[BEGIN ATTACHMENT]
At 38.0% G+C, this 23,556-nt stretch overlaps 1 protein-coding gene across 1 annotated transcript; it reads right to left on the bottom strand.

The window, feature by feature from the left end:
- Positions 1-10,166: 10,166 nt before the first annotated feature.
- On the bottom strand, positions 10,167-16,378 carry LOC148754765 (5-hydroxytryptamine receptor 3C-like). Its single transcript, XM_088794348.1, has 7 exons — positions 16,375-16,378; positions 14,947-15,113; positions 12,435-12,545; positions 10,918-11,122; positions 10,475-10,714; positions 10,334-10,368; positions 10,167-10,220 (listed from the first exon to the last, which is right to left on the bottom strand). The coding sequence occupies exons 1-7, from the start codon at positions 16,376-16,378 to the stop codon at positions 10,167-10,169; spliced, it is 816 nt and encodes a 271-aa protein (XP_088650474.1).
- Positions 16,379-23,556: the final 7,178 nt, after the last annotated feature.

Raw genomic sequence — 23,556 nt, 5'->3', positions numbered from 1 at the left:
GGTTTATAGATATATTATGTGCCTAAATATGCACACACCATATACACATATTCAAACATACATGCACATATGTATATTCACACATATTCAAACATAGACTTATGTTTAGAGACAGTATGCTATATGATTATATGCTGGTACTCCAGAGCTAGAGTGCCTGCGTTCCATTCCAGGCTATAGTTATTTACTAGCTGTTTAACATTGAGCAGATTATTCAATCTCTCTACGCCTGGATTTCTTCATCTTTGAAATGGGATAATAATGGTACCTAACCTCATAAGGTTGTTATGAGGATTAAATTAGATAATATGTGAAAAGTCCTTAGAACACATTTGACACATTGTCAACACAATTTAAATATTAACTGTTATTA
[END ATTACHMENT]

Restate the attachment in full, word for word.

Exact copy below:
At 38.0% G+C, this 23,556-nt stretch overlaps 1 protein-coding gene across 1 annotated transcript; it reads right to left on the bottom strand.

The window, feature by feature from the left end:
- Positions 1-10,166: 10,166 nt before the first annotated feature.
- On the bottom strand, positions 10,167-16,378 carry LOC148754765 (5-hydroxytryptamine receptor 3C-like). Its single transcript, XM_088794348.1, has 7 exons — positions 16,375-16,378; positions 14,947-15,113; positions 12,435-12,545; positions 10,918-11,122; positions 10,475-10,714; positions 10,334-10,368; positions 10,167-10,220 (listed from the first exon to the last, which is right to left on the bottom strand). The coding sequence occupies exons 1-7, from the start codon at positions 16,376-16,378 to the stop codon at positions 10,167-10,169; spliced, it is 816 nt and encodes a 271-aa protein (XP_088650474.1).
- Positions 16,379-23,556: the final 7,178 nt, after the last annotated feature.

Raw genomic sequence — 23,556 nt, 5'->3', positions numbered from 1 at the left:
GGTTTATAGATATATTATGTGCCTAAATATGCACACACCATATACACATATTCAAACATACATGCACATATGTATATTCACACATATTCAAACATAGACTTATGTTTAGAGACAGTATGCTATATGATTATATGCTGGTACTCCAGAGCTAGAGTGCCTGCGTTCCATTCCAGGCTATAGTTATTTACTAGCTGTTTAACATTGAGCAGATTATTCAATCTCTCTACGCCTGGATTTCTTCATCTTTGAAATGGGATAATAATGGTACCTAACCTCATAAGGTTGTTATGAGGATTAAATTAGATAATATGTGAAAAGTCCTTAGAACACATTTGACACATTGTCAACACAATTTAAATATTAACTGTTATTA